“I came here with a huge open heart, like a big, sweet dog, and I still have one. But some days the only thing that can cheer me up is something bad happening to someone I hate, preferably if it went viral and the photo of the person showed hair loss and perhaps the lifelong underuse of sunscreen. My heart still leaps to see this. I often recall the New Yorker cartoon of one dog saying to the other: “It’s not enough that we succeed. Cats must also fail.”
With her typical wit, honesty, and ability to get to the heart of things, author Anne Lamott gives voice to the shadow, the dark side of our personality, the petty and vindictive self that persists in us despite our desire to be otherwise. We all came here to Mother Earth with a large-hearted innocence, an openness to everything and everyone we encountered. But soon enough, we became less-than-innocent, and more inclined to be not-so-nice.
It’s normal to like some people more than others, it’s normal to dislike those who in some way offend us, and it’s important to keep our distance from those whose presence is toxic to us. But I believe that most of us would like ourselves better if we didn’t want our enemies less-than-attractive faces to go viral. Are we stuck with the shadow-self that literary legend C.S. Lewis has termed “a zoo of lusts, a bedlam of ambitions, a nursery of fears, a harem of fondled hatreds?” Is there any hope of overcoming the tendency to take the low road when someone rubs us the wrong way? Maybe yes. Maybe no.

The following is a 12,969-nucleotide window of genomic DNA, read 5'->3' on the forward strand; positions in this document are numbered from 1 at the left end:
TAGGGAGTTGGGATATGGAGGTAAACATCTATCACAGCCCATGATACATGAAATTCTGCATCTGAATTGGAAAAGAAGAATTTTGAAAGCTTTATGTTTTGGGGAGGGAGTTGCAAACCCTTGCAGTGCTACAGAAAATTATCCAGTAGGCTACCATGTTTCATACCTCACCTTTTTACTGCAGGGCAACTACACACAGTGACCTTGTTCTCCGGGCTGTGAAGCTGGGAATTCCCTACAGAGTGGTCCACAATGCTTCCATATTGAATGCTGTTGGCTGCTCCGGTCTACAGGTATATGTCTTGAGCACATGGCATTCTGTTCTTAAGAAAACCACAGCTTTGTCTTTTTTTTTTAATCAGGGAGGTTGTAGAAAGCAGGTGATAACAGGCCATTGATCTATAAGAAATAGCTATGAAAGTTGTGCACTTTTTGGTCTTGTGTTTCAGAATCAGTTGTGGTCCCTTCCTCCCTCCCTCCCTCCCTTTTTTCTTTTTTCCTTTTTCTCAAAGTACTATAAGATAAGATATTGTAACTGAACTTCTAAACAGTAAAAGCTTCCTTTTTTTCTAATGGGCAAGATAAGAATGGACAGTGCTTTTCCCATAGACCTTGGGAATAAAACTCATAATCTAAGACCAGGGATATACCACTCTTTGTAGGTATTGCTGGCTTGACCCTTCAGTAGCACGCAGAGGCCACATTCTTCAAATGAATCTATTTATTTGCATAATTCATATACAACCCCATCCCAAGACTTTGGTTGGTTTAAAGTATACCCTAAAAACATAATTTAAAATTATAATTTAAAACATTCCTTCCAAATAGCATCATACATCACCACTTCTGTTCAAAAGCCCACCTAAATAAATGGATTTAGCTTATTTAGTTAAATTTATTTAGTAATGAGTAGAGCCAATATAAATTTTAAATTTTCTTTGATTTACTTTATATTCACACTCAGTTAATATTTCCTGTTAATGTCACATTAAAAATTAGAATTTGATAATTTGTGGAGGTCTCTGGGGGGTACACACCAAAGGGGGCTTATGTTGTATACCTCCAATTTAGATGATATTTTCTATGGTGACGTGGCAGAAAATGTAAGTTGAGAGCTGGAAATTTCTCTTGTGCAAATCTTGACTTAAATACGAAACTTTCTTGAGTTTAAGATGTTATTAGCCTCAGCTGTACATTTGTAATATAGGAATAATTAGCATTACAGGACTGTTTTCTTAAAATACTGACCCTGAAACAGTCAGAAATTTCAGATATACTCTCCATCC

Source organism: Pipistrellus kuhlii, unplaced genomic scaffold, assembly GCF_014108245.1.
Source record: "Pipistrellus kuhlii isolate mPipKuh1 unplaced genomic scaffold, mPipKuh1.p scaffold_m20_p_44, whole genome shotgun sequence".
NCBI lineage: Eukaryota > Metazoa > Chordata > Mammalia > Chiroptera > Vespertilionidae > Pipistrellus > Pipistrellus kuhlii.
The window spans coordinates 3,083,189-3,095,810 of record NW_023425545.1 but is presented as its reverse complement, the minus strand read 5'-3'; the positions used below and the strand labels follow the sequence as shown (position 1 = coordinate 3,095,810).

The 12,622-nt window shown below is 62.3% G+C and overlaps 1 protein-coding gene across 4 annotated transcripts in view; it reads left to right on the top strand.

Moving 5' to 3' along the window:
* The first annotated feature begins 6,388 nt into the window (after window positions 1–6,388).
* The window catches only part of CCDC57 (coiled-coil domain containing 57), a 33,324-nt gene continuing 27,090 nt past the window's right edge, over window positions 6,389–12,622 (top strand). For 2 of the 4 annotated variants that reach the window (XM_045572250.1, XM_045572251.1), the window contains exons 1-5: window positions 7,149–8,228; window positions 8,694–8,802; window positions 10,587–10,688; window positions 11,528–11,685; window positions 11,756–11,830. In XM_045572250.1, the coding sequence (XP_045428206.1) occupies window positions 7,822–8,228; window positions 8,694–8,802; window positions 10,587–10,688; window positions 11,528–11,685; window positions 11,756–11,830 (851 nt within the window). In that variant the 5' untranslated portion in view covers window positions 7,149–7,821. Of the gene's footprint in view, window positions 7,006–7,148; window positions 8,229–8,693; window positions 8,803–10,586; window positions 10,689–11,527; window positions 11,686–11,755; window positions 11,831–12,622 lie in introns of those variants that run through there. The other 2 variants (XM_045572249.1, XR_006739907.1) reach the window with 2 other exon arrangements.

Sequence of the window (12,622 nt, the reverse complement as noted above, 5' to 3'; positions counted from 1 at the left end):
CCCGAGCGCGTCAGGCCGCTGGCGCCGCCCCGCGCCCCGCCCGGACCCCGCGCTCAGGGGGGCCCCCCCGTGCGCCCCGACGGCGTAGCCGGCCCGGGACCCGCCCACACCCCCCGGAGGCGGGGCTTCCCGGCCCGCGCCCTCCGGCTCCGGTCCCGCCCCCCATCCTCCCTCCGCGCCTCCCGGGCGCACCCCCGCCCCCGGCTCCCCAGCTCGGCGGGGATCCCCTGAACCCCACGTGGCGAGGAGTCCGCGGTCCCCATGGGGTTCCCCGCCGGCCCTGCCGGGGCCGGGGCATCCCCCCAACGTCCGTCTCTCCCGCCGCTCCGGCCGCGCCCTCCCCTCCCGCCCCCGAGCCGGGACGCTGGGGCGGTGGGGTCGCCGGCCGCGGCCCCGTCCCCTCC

Spiritual disciplines can make a difference, they can soften us and make us more responsive and less reactive, but they’re not a magic bullet: “I meditate, I chant, I drink green tea, and sometimes I still want to smack someone!” Sometimes, despite our sincere intentions and best efforts, we can still find ourselves relishing the misfortune of people we dislike.
Nurturing our soul is helpful, but in the end we may just have to learn to love our imperfect selves. It is one of life’s wonderful paradoxes that when we love our imperfect selves, what we don’t love about ourselves looms less large. When we realize that there is light beneath the shadow, an inner goodness at the same time that we harbor resentments, we become more tolerant and accepting of others. Maybe the cats don’t have to fail after all!